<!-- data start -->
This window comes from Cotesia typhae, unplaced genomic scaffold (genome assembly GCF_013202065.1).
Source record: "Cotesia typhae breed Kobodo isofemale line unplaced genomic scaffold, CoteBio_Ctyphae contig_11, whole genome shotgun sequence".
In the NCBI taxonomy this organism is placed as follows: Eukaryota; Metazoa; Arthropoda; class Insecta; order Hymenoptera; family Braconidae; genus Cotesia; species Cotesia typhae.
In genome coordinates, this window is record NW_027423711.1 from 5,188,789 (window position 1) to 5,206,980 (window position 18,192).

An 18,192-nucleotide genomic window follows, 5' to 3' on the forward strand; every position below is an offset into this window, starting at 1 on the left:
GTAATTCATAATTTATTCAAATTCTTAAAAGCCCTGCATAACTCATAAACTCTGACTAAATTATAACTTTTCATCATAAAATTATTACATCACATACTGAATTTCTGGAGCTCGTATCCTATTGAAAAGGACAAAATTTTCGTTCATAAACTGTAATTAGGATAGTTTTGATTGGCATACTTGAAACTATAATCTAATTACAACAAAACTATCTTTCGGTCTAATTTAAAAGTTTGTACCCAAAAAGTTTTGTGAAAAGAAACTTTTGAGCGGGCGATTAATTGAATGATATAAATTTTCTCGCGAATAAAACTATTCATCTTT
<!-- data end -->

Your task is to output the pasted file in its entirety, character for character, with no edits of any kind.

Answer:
This window comes from Cotesia typhae, unplaced genomic scaffold (genome assembly GCF_013202065.1).
Source record: "Cotesia typhae breed Kobodo isofemale line unplaced genomic scaffold, CoteBio_Ctyphae contig_11, whole genome shotgun sequence".
In the NCBI taxonomy this organism is placed as follows: Eukaryota; Metazoa; Arthropoda; class Insecta; order Hymenoptera; family Braconidae; genus Cotesia; species Cotesia typhae.
In genome coordinates, this window is record NW_027423711.1 from 5,188,789 (window position 1) to 5,206,980 (window position 18,192).

An 18,192-nucleotide genomic window follows, 5' to 3' on the forward strand; every position below is an offset into this window, starting at 1 on the left:
GTAATTCATAATTTATTCAAATTCTTAAAAGCCCTGCATAACTCATAAACTCTGACTAAATTATAACTTTTCATCATAAAATTATTACATCACATACTGAATTTCTGGAGCTCGTATCCTATTGAAAAGGACAAAATTTTCGTTCATAAACTGTAATTAGGATAGTTTTGATTGGCATACTTGAAACTATAATCTAATTACAACAAAACTATCTTTCGGTCTAATTTAAAAGTTTGTACCCAAAAAGTTTTGTGAAAAGAAACTTTTGAGCGGGCGATTAATTGAATGATATAAATTTTCTCGCGAATAAAACTATTCATCTTT